Azerbaijan and prisoners of war
I must warn you, this article is going to contain graphic depictions of alleged war crimes. I do not enjoy doing this, but I do believe this story has to be told.
Yesterday Azerbaijani social media outlets started circulating two videos “to boost morale”. Later MOD of Azerbaijan dismissed those videos and started taking them down. The videos were circulated on Twitter, Instagram, Telegram and are not hard to come by. I shall not place the videos here for ethical reasons.
Those videos are allegedly shot on a cellphone in Hadrut region — the south-eastern front of Artsakh war. In the first video, two people in military uniform surrender at gunpoint to armed men in AZ army military uniform, speaking Azerbaijani (as I do not know the language, I cannot translate what they are speaking).
These screen captures from the first video clearly show that the people in question have surrendered to the authority of the Azerbaijani-speaking armed men.
In the second video, these two people are sitting, draped in Armenian flags. Orders sound in Azerbaijani. Long machine gun fire. They fall, silent. And it is over.
Essentially, the first video shows two people surrendering to receive the status of prisoners of war, after which they are humiliated and executed.
I do not want to burden you with my personal feelings about the footage — suffice to say I was shaken. Whether you see this as a humane treatment — I leave it to your conscience. So what does this mean in the framework of international law?
The status of POWs and the rules protecting them were first detailed in the 1929 Geneva Convention, and further refined in the third Geneva Convention of 1949, and in the Additional Protocol I of 1977.
The status of POW applies to international conflicts (Armenia and Azerbaijan, in this case — the status of Artsakh as a belligerent side is problematic in the context of it not being an internationally recognized state).
POWs cannot be persecuted for taking part in hostilities — their detention is not a means of punishment, but a means of removing them from the armed conflict, and should be returned to the corresponding side after the end of hostilities.
These are serious allegations weighed against Azerbaijan and are currently being investigated by international authorities, and we might see Azerbaijani forces persecuted for breach of international conventions and agreements that they are signatories on.
But there’s a second side to this. Whether there will be a ruling against Azerbaijan or not, this changes the mentality and rules of engagement for Armenian soldiers. If they perceive Azerbaijan as unable to guarantee the status of POW in the current conflict… In the April conflict of 2016, after the beheading of serviceman Kyaram Sloyan, amid the retreat of Armenian forces, an Armenian officer lured the Azerbaijani soldiers into the trenches and blew himself up with them. I wouldn’t be surprised to see more of this in the coming days — soldiers preferring to kill enemies in suicide attacks instead of surrendering.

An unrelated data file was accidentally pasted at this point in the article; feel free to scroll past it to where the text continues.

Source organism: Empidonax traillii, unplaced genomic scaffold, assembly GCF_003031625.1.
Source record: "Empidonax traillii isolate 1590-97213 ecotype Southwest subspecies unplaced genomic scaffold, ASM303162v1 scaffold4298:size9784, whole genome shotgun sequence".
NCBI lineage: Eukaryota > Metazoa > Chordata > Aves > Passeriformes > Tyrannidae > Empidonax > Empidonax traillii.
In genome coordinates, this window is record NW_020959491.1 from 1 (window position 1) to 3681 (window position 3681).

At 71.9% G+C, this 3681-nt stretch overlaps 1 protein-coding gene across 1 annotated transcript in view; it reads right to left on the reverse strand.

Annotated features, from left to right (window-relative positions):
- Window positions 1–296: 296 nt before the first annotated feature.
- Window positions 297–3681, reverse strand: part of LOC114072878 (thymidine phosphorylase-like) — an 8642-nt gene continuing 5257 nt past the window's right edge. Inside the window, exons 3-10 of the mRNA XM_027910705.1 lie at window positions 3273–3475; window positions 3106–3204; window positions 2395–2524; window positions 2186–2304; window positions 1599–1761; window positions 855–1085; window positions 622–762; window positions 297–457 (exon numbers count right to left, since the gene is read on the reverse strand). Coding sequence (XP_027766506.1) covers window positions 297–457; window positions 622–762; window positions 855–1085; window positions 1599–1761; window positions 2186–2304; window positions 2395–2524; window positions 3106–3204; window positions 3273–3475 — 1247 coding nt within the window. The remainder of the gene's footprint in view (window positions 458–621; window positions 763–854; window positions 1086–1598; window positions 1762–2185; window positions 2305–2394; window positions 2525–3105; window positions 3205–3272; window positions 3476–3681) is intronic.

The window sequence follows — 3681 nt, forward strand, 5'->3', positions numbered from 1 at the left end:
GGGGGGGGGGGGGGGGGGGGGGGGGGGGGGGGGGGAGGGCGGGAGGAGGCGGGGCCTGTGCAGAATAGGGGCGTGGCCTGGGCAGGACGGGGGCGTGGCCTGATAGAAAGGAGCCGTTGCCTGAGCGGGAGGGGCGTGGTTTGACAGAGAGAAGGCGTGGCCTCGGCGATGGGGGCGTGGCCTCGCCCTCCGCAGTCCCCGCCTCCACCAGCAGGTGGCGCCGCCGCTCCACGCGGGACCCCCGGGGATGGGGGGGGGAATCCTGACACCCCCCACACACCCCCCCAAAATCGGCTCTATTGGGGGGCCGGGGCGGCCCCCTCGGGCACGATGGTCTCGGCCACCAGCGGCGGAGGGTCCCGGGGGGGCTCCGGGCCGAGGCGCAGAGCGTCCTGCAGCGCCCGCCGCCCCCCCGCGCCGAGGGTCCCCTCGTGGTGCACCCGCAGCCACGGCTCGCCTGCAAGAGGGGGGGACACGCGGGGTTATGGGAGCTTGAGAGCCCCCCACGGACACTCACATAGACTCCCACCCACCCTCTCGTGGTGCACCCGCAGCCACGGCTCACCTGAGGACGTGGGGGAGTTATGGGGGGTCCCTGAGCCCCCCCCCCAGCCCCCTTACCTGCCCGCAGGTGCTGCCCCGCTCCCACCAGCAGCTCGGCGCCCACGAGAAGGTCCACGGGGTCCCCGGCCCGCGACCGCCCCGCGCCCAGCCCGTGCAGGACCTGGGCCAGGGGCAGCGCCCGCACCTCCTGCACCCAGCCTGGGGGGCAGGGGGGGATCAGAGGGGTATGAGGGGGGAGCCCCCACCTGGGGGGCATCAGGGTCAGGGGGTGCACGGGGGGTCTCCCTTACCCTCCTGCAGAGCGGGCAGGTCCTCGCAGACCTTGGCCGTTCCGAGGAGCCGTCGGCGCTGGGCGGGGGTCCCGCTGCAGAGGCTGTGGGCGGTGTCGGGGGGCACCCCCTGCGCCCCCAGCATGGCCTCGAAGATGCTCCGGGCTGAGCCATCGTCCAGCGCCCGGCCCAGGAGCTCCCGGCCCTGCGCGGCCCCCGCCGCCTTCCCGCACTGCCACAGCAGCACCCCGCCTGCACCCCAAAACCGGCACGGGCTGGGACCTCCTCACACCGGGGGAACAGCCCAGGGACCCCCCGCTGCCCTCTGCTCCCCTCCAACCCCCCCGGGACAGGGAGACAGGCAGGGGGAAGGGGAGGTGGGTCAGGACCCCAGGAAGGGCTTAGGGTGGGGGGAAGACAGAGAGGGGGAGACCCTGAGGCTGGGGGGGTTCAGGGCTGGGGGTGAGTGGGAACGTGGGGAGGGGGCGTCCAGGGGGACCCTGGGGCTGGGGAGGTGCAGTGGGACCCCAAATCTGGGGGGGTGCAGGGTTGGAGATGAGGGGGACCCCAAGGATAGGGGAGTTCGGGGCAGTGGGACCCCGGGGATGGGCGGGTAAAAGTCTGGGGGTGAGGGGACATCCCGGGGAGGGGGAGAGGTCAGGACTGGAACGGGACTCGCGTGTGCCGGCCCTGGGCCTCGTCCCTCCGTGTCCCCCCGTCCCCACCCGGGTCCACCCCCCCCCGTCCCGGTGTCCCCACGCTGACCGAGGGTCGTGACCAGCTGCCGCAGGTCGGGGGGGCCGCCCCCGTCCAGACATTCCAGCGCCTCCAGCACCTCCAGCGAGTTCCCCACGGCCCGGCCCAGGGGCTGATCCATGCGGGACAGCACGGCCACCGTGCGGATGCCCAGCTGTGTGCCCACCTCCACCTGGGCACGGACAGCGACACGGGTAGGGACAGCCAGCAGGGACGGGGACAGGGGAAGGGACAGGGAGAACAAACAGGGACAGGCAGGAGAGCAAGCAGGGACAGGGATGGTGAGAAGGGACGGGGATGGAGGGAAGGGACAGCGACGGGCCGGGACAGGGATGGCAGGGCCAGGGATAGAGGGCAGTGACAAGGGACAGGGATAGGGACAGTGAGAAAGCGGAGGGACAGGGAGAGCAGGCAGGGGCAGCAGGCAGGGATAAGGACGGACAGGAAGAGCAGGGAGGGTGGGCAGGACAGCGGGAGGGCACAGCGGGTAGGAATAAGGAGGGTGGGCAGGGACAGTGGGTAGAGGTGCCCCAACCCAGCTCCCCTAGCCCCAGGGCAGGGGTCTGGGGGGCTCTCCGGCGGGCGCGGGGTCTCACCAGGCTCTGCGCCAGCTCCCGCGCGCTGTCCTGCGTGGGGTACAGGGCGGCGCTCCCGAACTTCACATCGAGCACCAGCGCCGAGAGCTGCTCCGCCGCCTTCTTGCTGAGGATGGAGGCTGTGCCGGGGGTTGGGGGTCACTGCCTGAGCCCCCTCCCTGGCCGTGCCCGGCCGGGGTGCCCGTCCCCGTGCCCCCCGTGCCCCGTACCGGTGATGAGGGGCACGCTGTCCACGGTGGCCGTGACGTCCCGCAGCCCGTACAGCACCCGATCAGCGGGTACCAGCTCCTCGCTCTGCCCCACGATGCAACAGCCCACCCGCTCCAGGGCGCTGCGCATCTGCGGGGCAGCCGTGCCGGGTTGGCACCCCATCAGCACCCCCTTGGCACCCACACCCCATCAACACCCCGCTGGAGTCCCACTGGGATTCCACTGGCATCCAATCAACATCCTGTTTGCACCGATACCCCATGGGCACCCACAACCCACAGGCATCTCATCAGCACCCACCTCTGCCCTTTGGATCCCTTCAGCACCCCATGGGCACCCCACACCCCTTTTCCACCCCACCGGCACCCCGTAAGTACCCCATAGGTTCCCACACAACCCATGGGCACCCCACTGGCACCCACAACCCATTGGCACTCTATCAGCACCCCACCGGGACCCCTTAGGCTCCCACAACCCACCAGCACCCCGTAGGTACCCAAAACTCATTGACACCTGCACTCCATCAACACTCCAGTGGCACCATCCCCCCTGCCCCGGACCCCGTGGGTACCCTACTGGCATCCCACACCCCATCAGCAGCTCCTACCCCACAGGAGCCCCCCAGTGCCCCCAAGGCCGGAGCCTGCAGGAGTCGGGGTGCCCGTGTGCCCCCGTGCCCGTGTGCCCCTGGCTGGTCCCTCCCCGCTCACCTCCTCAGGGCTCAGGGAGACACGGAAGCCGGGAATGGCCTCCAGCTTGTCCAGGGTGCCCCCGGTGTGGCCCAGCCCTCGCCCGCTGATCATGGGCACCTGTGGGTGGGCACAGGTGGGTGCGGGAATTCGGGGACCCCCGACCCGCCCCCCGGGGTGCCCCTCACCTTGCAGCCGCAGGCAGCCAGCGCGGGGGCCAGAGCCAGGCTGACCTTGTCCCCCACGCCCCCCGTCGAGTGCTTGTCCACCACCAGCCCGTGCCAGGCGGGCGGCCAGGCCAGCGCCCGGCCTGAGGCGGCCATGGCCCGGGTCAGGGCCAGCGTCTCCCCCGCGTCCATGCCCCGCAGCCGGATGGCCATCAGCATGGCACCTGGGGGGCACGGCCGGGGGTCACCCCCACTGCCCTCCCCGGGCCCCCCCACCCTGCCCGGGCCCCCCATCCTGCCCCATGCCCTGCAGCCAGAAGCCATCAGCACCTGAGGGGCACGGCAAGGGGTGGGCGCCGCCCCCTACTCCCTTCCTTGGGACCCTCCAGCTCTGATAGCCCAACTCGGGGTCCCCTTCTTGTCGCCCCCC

Violence breeds more violence. Crimes, left unprosecuted, breed retribution.
Which is why the international community has to intervene and enforce the application of International Humanitarian Law and other international laws and conventions, to ensure that the current war does not degenerate into a war of extermination.
And footage like this, and previous war crimes, and the Askeran, Sumgayit, Kirovabad and Baku pogroms are why the people of Artsakh will not accept Artsakh as a part of Azerbaijan, as long as they stand.
So when you, in your naiveté, ask yourselves “can’t they just get along?”, remember — at this point in time, there is no effective framework addressing the problems causing this conflict and ensuring peaceful coexistence in existence or effect.
This war will take many more lives and by the time this is over, you’ll have a lot more horrifying footage like this. And the international community that has refused to enforce the laws they themselves warranted, shall have their share of blood on their hands.
Where do you draw a line and say — “I shall not cross it”? Where is that line for you as a people, as a country, as an individual?
Bellingcat has an analysis of the events in the video.
Also analyzed by @DFRLab, available here.
The criminal case started by Prosecutor General’s office of Artsakh has identified the executed people as resident of Hadrut B. H. (born in 1947) and resident of Tyak (old name — Dağdöşü) village of Hadrut region Y. A. (born in 1995).